And Paola, whose husband, it was rumored, owned a lot of Spain. Who would have thought this mother would not be able to get her son to go to school for six months?

For four days, I sat in rooms with parents of the forty boys, aged ten to 14, who attend Luca’s therapeutic boarding school. We had flown in from all over the country, and in Paola’s case from out of the country, to a state that few of us would have had occasion to visit if our sons’ school hadn’t sat nestled there in a rarely-traveled canyon.

In those rooms, therapists taught us how to turn our Hearts of War into Hearts of Peace, and the benefit this could have on those around us, even ragingly non-compliant teenagers. The school psychiatrist answered questions about ADHD, why he thinks pediatric bipolar disorder is overdiagnosed, and his judicious approach to medication. Teachers explained not only the curriculum, but the accomodations they made for sensory-overloaded kids.

During the Parent Support Group, we sat in a circle and shared where we were on the continuum of raising challenging children. One mother burst into tears, confessing that she was afraid her son would never be able to come home.

One mother stated, dry-eyed, that she did not want her son to come home.

Two single mothers of only children described what it was like to have all their maternal eggs in one basket, to grieve the loss of the child who had been their “everything,” to avoid church functions and family reunions because they couldn’t bear being around families who looked the way they had dreamt theirs would.

One gray-haired father leaned back in his chair and said he didn’t give a shit what anyone thought anymore.

My own husband, Luca’s stepfather, raised the issue of parental trauma: the physical and psychological impact of years spent trying to raise children who refused to be parented.

Thirteen years ago, when Luca was a golden-haired toddler who giggled and cuddled and slept through the night, I attended a different kind of mommy group. While our children played with wooden toys and chewed on Goldfish and Cheerios, we basking-in-the-glow-of-new-motherhood moms traded stories of toilet-training, preschool applications, who was vaccinating and who wasn’t.

During one playgroup, a boy hurled a truck at Luca, barely missing his head. As I wrapped my arms around my son, I glared at the boy’s mother, who, I thought, did not demonstrate an appropriately chagrined reaction.

All manner of judgments raced through my mind. The boys’ parents were too permissive. They argued in front of their kid. Perhaps they hit each other! The boy, age three, showed no remorse for almost decapitating Luca. This was an ominous sign, a sure prediction of this boy’s future as a teenage hoodlum.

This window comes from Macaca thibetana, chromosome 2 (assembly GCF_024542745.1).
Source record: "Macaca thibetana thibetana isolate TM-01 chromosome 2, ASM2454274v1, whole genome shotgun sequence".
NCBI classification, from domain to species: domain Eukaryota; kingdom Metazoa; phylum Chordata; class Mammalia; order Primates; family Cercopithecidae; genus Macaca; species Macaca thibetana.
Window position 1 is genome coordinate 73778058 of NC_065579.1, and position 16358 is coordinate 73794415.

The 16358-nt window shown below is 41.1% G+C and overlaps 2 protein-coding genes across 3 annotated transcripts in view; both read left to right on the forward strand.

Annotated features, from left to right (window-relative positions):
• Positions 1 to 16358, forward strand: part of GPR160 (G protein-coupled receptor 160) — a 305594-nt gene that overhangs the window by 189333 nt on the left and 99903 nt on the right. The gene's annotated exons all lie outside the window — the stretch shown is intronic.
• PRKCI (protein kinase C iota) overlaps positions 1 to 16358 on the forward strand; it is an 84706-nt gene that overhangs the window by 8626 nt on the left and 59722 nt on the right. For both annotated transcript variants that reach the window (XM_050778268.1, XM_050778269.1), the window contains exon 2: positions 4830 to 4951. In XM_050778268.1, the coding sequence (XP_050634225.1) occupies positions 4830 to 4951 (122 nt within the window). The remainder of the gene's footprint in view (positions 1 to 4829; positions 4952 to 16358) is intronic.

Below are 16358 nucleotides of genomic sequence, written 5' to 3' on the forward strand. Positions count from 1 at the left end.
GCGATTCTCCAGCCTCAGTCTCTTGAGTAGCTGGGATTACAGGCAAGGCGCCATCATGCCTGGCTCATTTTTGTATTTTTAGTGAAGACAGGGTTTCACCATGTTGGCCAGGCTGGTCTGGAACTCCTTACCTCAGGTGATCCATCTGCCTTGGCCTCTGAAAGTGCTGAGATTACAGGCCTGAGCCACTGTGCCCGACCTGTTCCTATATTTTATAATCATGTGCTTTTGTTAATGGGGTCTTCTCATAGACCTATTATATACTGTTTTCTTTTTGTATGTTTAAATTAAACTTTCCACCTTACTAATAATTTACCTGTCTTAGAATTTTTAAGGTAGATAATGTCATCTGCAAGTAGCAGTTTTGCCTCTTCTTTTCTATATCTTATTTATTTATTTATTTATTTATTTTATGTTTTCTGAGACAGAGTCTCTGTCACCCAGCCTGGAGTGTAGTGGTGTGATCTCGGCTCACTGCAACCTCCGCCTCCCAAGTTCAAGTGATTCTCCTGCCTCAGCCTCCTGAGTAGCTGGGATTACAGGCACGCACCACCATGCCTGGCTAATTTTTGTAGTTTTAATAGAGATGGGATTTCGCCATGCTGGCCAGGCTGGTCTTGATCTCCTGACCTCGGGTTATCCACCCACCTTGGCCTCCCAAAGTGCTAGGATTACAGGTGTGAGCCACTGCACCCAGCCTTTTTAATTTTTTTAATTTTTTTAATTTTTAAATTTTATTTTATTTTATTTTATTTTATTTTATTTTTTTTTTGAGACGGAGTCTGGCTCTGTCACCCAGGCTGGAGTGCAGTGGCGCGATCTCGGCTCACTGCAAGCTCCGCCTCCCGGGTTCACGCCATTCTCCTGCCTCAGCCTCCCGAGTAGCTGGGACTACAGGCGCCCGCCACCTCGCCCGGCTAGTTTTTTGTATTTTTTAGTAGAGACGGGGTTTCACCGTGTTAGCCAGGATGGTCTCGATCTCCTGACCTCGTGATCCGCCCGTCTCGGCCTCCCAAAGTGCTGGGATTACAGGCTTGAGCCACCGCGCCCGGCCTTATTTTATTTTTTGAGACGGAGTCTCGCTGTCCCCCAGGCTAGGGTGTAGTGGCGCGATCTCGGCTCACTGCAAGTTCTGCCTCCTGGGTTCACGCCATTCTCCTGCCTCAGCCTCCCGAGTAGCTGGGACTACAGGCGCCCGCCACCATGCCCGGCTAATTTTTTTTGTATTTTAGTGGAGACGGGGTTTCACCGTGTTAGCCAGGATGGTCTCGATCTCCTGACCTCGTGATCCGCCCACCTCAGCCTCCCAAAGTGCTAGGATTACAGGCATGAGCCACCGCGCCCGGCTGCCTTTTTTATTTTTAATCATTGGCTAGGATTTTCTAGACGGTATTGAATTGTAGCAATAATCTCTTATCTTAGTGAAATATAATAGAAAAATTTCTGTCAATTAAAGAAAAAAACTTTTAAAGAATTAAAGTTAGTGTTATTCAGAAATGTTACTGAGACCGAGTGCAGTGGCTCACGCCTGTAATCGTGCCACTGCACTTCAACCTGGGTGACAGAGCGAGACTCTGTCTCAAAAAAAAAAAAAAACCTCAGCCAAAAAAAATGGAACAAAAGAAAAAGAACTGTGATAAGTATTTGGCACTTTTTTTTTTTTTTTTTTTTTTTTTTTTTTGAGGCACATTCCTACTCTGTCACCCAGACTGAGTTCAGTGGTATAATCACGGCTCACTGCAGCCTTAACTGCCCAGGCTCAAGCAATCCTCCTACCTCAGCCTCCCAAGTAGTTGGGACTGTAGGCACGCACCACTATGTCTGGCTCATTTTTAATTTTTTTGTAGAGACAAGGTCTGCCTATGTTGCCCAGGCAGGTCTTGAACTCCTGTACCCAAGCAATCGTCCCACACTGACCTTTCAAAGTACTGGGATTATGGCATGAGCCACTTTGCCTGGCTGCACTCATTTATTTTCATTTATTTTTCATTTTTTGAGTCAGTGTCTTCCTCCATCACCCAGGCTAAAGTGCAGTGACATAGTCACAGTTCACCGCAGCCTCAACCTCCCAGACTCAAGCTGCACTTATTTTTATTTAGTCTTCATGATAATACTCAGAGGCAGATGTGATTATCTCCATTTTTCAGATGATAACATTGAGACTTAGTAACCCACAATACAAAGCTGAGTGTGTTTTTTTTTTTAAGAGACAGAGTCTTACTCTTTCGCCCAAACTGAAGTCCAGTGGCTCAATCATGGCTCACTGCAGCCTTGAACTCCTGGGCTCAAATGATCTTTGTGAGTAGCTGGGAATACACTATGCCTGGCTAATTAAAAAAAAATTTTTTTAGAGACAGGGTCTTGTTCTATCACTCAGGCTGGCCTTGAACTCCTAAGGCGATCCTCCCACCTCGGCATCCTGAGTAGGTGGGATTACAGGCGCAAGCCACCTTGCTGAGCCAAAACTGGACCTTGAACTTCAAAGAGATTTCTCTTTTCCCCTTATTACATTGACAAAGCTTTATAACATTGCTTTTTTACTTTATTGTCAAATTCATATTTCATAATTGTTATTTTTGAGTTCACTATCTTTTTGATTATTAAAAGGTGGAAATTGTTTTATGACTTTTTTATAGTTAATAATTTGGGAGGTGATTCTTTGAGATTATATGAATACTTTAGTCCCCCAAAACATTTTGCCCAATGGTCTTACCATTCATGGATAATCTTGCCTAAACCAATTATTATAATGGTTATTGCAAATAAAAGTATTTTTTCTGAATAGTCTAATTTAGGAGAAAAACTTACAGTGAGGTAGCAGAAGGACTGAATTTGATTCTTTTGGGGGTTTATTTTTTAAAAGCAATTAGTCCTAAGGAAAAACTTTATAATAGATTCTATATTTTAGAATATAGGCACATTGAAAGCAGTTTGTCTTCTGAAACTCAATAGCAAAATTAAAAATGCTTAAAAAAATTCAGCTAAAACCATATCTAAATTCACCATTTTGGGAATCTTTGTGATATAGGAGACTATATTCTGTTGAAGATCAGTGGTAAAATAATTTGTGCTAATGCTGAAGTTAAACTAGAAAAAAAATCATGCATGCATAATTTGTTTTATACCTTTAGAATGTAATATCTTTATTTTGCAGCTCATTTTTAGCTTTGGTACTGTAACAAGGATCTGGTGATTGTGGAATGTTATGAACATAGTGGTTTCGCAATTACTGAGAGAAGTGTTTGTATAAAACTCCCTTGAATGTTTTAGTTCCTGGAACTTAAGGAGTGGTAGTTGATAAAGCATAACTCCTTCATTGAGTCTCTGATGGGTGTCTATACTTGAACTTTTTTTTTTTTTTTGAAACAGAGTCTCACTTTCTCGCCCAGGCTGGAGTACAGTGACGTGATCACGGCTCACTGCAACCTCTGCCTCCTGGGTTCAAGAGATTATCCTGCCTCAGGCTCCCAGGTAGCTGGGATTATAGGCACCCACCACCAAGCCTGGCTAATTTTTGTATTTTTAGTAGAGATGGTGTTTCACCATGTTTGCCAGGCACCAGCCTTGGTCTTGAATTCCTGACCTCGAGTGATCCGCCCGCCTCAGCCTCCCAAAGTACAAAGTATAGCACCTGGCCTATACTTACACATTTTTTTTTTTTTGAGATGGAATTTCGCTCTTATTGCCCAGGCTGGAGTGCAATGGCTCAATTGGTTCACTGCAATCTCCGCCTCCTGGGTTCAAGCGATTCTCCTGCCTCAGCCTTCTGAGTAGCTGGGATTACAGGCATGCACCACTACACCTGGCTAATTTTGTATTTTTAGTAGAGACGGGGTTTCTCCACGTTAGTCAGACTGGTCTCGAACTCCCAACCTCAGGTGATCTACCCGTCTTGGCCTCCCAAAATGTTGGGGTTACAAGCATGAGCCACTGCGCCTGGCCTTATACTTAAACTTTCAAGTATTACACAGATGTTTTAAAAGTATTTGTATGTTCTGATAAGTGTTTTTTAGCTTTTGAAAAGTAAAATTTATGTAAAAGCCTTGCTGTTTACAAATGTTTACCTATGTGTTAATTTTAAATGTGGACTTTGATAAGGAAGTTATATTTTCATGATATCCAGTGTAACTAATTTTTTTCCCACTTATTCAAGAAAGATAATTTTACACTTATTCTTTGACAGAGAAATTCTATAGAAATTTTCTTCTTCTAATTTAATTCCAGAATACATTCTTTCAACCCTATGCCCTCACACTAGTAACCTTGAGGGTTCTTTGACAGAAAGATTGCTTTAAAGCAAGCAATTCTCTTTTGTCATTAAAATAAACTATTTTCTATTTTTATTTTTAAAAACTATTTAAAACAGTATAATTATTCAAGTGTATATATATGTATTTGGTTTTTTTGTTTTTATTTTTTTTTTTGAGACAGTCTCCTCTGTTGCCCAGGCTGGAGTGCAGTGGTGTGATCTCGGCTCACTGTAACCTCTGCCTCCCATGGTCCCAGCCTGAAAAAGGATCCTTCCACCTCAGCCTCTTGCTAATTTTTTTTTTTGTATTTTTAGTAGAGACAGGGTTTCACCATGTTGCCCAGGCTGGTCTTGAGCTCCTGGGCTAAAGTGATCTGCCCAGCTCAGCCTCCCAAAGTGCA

And now, what seems like eons later, I am that parent who is the recipient of Mother Blame, the societal finger-pointing at parents, but mothers especially, who clearly must have done something to mess up their kids.

Shame was the theme that bubbled up and coalesced during the Parent Support Group. Everyone seemed to have a story of being blamed for their child’s behavior problems: by their own parents, by siblings, by neighbors, by spouses.

Shame was the thread that bound us together; but seeing ourselves reflected in others let us toss off the albatross that is blame, if only for a weekend.

In the evenings, the moms congregated by the fireplace in the hotel lobby, drinking wine and exchanging “why is your kid here?” tales. Save for the fact that I was the lone middle-class parent (the dire economy apparently had leapfrogged over these folks, who, like my ex-husband, were shelling out ten grand a month to keep their boys at this school), I nestled in the comfort of being with mothers like me.

One night, I got into it with Luca. Feeling rejected by a group of boys who did not want to hang out with him, he had vehemently argued with me when I told him he could not run around the hotel unsupervised. Back in our hotel room, I finally made Luca draw a “card” for arguing, with instructions for a positive behavior replacement on the back. I left him in the room stewing while I slogged down to the lobby and collapsed onto a couch next to some other mothers.

“I listened to him beat you down for an hour,” one said.

“You should have given him that card an hour ago,” said another, directly, without a smidgen of judgment.

“I know,” I sighed. “But we were standing in front of everyone, and I guess…I don’t know, I was afraid if I gave him a card, he would make a scene.”

Cackles erupted.

“Are you kidding?” said Julia, the mom whose twelve-year-old had held a kitchen knife to her throat. “Do you think any of us in this room would have thought less of you if Luca tore up the lobby?”

And in that moment, my self-judgments — I screwed up my kid because I got divorced, work full-time, got remarried, was too lax, too reactive, too tired, too, too, too — melted away with a few sips of robust Cabernet and the metaphorical embrace of mothers who knew:

Some children cannot be raised at home.

Sending your kid to residential placement is usually a symbol of commitment, not rejection.

There are nurturing residential placements out there; research, and the aid of a qualified educational consultant, will steer parents clear of facilities that utilize harsh discipline.

At the end of the workshop, when I drove Luca up the long, winding hillside that crested to reveal several ski-lodge type dwellings that comprise his boarding school, I inventoried the events of the weekend.